Following the G20 meetings in Hangzhou this weekend, we are encouraged by President Xi Jinping’s call for structural reform, free trade, and the development of policies to encourage innovation as a driver of robust and sustainable economic growth. For the sake of the global economy and to counter the rising tide of anti-globalization, it is important that the G20 countries move decisively to implement the needed reforms, including the recommendations advanced by the B20 leadership. In addition, it is important for China itself to move forward with its own structural reforms in order to meet the challenges of a slowing economy and problematic over-capacity.
“President Xi accurately raised the alarm on the need to counter the increase in protectionism around the world; but actions speak louder than words and the ball is in China’s court to implement its own needed domestic reforms and to provide greater market access for foreign goods, services and technology,” said James Zimmerman, Chairman of the American Chamber of Commerce in China. “And calls to utilize innovation as an economic driver are indeed well-taken but should reflect policies that encourage an environment that promotes fair, market-driven innovation that is open to all market participants, and not just a few domestic champions,” he said. Policies such as “Made in China 2025” put innovation at the forefront, yet many of these pilot programs exclude the US companies best suited to helping China's economy move up the value chain. Many companies struggle to bring innovative products to China due to domestic standards that don't conform to the norms of the international business community. Independent or duplicate standards keep China isolated from the global economy, and take the country a step back from the fantastic strides it's made over the past 30 years of opening up and reform. To keep the economy on track, China should consider US companies as valuable partners for innovating in the international arena.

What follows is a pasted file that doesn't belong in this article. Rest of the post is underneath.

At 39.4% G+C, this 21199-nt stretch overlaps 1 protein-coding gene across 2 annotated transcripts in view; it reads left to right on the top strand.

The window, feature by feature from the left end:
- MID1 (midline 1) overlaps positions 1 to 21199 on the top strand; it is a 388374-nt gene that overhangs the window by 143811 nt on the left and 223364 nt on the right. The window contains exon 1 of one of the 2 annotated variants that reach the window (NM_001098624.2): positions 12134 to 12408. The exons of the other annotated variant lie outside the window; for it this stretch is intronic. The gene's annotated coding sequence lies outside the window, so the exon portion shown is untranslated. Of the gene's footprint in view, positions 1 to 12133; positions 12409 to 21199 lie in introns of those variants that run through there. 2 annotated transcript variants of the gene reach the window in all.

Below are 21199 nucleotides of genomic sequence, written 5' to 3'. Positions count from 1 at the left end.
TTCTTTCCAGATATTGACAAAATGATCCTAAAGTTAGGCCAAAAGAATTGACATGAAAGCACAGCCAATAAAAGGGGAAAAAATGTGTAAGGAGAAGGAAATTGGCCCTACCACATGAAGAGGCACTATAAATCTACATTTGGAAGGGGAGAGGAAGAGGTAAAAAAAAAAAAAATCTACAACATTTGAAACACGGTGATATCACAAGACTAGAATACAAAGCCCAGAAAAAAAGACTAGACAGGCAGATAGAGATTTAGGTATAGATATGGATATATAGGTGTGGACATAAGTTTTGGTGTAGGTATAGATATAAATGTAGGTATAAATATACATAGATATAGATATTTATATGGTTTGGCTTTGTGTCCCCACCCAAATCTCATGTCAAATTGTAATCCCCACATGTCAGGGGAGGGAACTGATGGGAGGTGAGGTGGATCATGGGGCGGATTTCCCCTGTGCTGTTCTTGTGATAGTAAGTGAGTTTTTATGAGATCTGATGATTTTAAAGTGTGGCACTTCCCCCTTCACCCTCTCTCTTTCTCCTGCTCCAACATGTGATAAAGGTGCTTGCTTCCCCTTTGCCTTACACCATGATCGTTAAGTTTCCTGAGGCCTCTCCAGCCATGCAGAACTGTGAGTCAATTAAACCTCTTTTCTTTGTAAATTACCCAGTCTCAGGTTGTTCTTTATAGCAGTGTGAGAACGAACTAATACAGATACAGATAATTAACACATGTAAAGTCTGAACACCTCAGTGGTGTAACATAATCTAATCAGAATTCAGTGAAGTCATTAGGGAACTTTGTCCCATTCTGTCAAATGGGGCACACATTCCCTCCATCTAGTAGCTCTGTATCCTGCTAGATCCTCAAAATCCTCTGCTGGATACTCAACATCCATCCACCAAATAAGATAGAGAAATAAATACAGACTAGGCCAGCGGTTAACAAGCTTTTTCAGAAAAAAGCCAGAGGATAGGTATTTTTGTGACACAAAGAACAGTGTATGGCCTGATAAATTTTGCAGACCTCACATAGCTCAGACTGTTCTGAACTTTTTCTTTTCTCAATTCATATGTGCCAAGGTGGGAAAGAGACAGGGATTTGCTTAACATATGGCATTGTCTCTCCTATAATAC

AmCham China also encourages the United States and China to continue negotiations on the US-China Bilateral Investment Treaty (BIT) – a process that has been ongoing since 2008. “It is our understanding that the BIT negotiations are grinding forward, slowly but surely. There were no real breakthroughs in the recent negotiations, although good progress has been made. It’s still a work in progress and the business community continues to be patient in waiting for closure on the BIT,” said Zimmerman. The US-China BIT would likely be the largest market liberalization exercise since China’s accession to the WTO in 2001. China's work on investment policies such as the BIT will continue to be a critical component for future growth opportunities.